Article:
When the final version of the opera was finally presented at Vienna’s Kärntnertortheater on March 23, 1814 and turned out a great success, FIDELIO had finally taken on the form which Beethoven had aspired to. According to the “Allgemeine musikalische Zeitung”, “most musical numbers met with lively, even tumultuous applause, and the composer was called out to take a bow after the first and second act.” The reviewer of the “Wiener Theater Zeitung” euphorically called the work “a profoundly thought-out, delicately felt product of creative imagination, purest originality, the most divine flight from the earth-bound towards the incomprehensible heavenly”. All this despite the fact that Beethoven had not managed to complete his FIDELIO at this point, which is why the newly-composed overture could only be performed from the second performance on May 26 onwards. The definitive version of Leonore’s aria took another eight weeks to complete, receiving its premiere at a benefit performance on July 18, 1814.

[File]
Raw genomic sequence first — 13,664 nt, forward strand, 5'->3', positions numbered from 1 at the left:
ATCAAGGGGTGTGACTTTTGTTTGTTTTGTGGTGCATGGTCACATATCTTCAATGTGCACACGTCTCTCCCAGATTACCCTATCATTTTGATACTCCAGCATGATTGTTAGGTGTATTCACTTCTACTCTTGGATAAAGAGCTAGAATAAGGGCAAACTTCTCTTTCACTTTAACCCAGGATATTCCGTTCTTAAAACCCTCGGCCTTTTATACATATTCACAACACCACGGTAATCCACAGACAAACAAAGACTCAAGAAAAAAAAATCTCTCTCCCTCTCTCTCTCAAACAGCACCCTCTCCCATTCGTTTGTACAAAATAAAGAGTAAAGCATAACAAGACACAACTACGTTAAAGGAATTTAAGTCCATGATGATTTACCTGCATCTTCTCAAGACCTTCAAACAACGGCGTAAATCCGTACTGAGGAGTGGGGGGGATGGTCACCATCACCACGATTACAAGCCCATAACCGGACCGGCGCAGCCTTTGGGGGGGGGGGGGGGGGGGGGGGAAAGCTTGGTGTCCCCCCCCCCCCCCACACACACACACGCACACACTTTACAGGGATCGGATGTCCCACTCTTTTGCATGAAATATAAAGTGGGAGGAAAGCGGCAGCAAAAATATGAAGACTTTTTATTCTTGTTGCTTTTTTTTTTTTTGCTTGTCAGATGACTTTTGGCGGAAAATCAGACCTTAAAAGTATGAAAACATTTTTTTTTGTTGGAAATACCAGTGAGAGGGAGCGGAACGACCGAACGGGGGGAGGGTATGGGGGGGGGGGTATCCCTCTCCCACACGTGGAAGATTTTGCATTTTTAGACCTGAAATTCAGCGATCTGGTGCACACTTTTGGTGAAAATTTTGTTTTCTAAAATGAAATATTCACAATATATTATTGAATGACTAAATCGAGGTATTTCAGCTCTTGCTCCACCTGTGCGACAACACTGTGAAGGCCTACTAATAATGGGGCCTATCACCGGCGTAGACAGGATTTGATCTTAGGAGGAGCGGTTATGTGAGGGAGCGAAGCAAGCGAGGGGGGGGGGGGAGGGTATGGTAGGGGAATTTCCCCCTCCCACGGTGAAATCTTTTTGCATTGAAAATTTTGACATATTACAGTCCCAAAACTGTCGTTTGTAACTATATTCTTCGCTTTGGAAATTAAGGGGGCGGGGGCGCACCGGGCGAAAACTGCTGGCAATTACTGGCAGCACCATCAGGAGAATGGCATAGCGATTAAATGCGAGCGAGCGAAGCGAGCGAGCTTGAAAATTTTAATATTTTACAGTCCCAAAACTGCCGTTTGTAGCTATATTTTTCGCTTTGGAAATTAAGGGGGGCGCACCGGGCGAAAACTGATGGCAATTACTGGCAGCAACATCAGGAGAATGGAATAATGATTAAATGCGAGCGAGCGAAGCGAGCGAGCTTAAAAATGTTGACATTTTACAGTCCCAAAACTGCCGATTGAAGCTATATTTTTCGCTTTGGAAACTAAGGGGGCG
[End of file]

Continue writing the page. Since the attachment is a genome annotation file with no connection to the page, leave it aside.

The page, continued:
A Work of Ideas
In the final version of his opera, Beethoven took every opportunity to escape the reigning formula, in favour of a timeless work of ideas. The action proceeds at a rapid pace. No sooner are the first two numbers over than Leonore appears, disguised as Fidelio, before the quartet “Mir ist so wunderbar” offers a subtle way of suspending the mechanics of the singspiel, since the protagonists share the melody, but sing about extremely different subjects. With Leonore’s recitative and aria “Abscheulicher! Wo eilst du hin?“, which begins like a romantic opera, Beethoven introduces a symphonic dramatization which shifts everything to a new plane: viewers are not only to witness the portrayal of emotions by a singer, but experience the feelings themselves, being drawn deep into the drama. Unlike Mozart, who focused on the truthfulness of emotion in his operas, Beethoven was all about the truthfulness of drama, and this was new in its absoluteness. Another new aspect is that Beethoven’s entire FIDELIO is told from the perspective of Leonore, a woman, which turns the traditional, stereotypical role typology of female opera personnel in this era on its head. The entire plot ultimately serves to characterize Leonore and the idea behind her character; even Florestan contributes to this when he experiences a vision of his wife in his dark dungeon.
The Plot’s Dramaturgical Obstacles